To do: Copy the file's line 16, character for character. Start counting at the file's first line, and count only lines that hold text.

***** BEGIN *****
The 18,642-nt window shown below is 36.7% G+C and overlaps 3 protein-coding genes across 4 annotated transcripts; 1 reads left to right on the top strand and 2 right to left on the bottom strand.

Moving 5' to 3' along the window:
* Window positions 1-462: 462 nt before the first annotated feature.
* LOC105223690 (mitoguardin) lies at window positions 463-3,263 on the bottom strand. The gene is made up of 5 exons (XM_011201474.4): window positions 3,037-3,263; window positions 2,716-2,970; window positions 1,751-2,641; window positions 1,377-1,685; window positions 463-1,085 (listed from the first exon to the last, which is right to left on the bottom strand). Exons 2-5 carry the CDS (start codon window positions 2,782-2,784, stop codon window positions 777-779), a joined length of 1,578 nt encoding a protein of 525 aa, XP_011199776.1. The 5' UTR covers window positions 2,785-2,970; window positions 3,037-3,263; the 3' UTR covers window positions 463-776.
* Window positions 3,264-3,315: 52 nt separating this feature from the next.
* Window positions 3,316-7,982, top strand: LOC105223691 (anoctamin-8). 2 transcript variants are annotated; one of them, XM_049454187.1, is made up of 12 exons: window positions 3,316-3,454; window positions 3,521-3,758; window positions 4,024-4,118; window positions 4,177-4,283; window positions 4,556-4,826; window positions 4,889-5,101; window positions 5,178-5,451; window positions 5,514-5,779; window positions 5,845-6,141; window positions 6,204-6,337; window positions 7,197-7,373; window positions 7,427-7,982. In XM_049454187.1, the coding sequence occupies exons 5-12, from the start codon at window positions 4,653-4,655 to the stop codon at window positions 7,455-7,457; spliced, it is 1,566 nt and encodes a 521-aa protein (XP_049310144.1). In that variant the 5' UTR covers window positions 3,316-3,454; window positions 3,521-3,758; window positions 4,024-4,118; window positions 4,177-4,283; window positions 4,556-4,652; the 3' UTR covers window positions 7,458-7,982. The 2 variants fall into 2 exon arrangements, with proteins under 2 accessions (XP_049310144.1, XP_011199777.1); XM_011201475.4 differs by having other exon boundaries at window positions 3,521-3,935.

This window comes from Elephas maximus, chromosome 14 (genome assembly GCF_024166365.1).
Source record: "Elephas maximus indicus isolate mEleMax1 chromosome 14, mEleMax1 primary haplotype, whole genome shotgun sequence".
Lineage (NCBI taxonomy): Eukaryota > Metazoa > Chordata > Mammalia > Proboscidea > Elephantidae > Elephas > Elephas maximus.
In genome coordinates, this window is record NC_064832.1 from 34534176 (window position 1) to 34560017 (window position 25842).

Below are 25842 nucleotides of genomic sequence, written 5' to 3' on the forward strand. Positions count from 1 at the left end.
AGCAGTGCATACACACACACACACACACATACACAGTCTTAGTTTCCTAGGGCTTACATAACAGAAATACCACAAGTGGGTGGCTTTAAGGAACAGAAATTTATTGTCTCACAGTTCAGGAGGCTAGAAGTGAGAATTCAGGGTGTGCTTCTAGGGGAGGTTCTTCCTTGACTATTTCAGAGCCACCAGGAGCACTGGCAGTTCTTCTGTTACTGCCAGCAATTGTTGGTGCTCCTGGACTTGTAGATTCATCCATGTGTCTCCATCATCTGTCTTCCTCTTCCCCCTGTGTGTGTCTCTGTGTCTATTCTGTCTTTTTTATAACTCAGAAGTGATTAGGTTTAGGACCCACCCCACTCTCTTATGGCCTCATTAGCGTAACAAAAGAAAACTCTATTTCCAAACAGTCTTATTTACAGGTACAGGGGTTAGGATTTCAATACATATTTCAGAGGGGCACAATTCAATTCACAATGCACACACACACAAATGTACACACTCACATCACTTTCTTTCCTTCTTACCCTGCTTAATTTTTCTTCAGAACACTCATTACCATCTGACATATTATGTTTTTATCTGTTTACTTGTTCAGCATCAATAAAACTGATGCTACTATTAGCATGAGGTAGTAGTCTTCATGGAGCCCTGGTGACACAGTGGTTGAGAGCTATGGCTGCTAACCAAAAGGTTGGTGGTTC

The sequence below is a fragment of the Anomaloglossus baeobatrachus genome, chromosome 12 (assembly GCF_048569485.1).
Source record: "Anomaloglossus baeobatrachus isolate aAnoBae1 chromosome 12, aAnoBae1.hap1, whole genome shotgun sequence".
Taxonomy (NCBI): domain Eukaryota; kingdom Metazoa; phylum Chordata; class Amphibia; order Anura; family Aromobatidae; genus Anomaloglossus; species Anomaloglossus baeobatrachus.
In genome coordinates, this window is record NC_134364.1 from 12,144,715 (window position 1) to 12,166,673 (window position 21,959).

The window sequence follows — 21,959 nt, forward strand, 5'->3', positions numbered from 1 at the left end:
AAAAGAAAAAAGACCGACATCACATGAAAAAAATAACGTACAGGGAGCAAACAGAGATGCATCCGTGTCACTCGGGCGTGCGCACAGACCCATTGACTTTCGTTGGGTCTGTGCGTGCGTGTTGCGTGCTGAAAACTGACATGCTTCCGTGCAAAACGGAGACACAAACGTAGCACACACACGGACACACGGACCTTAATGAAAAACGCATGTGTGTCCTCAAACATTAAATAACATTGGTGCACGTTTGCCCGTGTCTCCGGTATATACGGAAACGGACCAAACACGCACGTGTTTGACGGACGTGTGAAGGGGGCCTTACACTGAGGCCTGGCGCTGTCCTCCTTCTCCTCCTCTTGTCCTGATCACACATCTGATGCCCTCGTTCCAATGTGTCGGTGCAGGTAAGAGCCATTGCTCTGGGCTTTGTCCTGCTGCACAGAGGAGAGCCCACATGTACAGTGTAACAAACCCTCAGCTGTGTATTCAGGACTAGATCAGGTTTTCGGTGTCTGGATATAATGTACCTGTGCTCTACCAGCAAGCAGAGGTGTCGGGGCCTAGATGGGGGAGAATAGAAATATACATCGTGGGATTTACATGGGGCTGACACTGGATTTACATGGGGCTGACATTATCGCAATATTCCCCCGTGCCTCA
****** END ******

In genome coordinates, this window is record NC_134364.1 from 12,144,715 (window position 1) to 12,166,673 (window position 21,959).